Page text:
Completed project !
Sorry but this project doesn't have a github repository...
I have installed TrueNAS on my local machine in order to set up a shared folder system on the network using VMWare. TrueNAS is a powerful open-source network-attached storage (NAS) solution that allows for the creation of shared folders and provides advanced data management capabilities.
To set up the shared folder system, I first installed VMWare on my machine. VMWare is a virtualization platform that allows for the creation of virtual machines, which can be used to run multiple operating systems on a single physical machine.
Next, I created a virtual machine in VMWare and installed TrueNAS on it. Once the TrueNAS installation was complete, I configured the system to create shared folders that could be accessed by other devices on the network. This was done by configuring the network settings and creating user accounts with appropriate permissions.
To ensure that the virtual machine hosting TrueNAS was always available, I set it up to automatically start up using the Autostartup VM service in VMWare. This allowed the virtual machine to automatically start up when the physical machine is powered on, ensuring that the shared folder system is always available to other devices on the network.
I realized that the autostartup service of my virtual machines was not the most optimal, so I created a batch script that runs on machine startup and simply starts the virtual machine using vmrun.
The autostartup service for virtual machines can sometimes be slow or unreliable. It may not start the virtual machine at the right time or fail to start it altogether. This can cause delays and frustration, especially if the virtual machine is critical to your work.
To avoid these issues, I decided to create a batch script that runs when the machine starts up. The script uses the vmrun command to start the virtual machine. Vmrun is a command-line utility that allows you to control virtual machines from the command line.
The script is straightforward and only contains a few lines of code. It first navigates to the folder where the virtual machine is located, and then runs the vmrun command to start the virtual machine. This ensures that the virtual machine is always started reliably and quickly when the machine starts up.
Overall, creating a batch script to start the virtual machine at startup has been a significant improvement in my workflow. It ensures that I can always access my virtual machine without any delays or issues, allowing me to focus on my work without interruption.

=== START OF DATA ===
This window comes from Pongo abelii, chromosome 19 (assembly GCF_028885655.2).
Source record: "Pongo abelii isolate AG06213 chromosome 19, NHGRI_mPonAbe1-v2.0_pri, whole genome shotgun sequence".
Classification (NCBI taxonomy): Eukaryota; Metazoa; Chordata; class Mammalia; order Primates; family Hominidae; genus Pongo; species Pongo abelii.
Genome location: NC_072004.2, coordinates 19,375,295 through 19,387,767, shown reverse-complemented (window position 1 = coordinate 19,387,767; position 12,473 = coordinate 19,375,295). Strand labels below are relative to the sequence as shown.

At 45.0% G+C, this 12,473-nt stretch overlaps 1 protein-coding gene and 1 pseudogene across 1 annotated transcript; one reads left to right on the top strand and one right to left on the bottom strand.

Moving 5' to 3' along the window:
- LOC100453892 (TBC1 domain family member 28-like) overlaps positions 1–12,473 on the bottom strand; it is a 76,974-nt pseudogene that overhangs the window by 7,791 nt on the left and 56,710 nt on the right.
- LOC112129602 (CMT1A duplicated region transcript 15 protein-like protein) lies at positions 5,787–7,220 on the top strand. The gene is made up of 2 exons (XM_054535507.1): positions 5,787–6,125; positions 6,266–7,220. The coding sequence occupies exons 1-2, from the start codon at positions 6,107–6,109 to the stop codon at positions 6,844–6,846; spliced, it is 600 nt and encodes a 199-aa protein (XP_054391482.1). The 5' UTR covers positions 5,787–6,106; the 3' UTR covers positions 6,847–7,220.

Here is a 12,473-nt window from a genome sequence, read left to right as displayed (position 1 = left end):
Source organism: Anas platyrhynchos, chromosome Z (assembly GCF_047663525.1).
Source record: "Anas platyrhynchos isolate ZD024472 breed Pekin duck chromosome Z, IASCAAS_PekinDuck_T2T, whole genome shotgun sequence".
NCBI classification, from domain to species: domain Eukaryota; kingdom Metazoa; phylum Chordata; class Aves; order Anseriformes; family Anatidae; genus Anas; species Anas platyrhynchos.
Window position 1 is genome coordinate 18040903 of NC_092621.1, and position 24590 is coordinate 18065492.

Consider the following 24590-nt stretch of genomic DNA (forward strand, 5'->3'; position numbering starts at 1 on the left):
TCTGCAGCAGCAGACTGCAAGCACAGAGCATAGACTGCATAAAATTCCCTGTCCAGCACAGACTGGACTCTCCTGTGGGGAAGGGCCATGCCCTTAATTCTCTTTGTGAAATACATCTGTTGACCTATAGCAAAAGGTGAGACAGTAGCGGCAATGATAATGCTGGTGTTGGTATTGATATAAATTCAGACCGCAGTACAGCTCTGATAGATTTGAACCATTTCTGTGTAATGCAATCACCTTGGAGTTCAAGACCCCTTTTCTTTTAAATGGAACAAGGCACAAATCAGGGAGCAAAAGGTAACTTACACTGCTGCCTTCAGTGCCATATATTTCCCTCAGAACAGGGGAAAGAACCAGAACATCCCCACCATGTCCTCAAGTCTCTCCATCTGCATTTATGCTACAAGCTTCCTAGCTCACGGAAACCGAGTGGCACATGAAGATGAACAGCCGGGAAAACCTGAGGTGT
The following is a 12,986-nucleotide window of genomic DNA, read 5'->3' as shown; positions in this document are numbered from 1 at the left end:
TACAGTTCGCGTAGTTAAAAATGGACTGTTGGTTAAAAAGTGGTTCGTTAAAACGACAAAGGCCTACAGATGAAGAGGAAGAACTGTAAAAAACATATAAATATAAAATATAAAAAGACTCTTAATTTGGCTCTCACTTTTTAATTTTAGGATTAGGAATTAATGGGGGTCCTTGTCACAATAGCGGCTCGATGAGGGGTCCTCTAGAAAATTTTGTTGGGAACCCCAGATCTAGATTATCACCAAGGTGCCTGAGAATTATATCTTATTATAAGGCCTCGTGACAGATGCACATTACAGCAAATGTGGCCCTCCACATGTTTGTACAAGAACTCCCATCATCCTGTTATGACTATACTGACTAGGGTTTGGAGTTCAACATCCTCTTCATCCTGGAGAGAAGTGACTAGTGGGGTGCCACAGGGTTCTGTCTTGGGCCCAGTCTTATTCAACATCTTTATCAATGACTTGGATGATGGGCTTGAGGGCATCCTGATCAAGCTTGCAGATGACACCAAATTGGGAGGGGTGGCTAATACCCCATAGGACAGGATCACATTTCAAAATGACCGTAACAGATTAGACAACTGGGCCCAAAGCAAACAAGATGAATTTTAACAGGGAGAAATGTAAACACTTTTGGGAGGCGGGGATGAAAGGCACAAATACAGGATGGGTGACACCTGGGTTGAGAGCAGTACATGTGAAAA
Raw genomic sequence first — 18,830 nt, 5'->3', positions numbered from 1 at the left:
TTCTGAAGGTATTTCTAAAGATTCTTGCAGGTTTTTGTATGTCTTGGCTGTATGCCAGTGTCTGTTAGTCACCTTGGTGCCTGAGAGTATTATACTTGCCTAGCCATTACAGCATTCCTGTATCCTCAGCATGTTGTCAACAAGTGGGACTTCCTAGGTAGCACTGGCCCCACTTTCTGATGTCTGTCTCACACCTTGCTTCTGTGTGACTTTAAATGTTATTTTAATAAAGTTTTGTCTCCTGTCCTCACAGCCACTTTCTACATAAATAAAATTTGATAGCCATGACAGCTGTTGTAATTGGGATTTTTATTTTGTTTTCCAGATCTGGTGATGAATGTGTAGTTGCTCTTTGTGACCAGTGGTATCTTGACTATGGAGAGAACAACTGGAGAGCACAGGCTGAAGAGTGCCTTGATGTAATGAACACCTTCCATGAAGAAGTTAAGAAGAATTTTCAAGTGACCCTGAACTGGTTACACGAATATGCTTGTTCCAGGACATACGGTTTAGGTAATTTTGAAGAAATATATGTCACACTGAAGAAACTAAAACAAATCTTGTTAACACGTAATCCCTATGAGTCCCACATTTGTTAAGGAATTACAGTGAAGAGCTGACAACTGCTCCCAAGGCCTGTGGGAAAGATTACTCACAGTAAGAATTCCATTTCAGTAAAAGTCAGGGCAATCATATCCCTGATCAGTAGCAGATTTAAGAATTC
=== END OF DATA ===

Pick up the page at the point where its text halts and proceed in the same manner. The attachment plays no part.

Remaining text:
After the shared folders were created and the VM start automatically, I tested the system to ensure that it was functioning properly. I was able to successfully access the shared folders from other devices on the network and transfer files between them.
Overall, installing TrueNAS on a virtual machine using VMWare and configuring it to automatically start up allowed me to create a powerful shared folder system on my local network, providing advanced data management capabilities and secure access to shared files.
Preview of the dashboard :
Preview of the installed disks :
Setup and configuration
Here are the steps to install and configure TrueNAS on a VMWare virtual machine:
- First, download the TrueNAS ISO image from the official website.
- Open VMWare and create a new virtual machine. Choose "Other" as the operating system type and select "Other OS" as the version.
- Give the virtual machine a name and select a location for the virtual machine file.
- Configure the virtual machine hardware, allocating at least 4GB of RAM to TrueNAS.
- Create a new virtual hard drive for the virtual machine.
- In the virtual machine settings, select the "CD/DVD" tab and choose "Use ISO image file". Select the TrueNAS ISO image that you downloaded.
- Start the virtual machine and follow the instructions to install TrueNAS, configuring the network and storage options.
- Once the installation is complete, restart the virtual machine and log in to the TrueNAS dashboard.
- Configure the network settings by clicking on "Network" in the left sidebar.
- Configure the storage by clicking on "Storage" in the left sidebar and creating storage pools for your hard drives.
- Activate the services you want to use in "Services", such as SMB or NFS file sharing, FTP server, etc.
- Configure various TrueNAS settings in "System Settings", such as language, time zone, automatic updates, etc.
- If you need help configuring or using TrueNAS, consult the official TrueNAS documentation.
That's it! You have now installed and configured TrueNAS on a VMWare virtual machine and can start using it to store and share files on your network.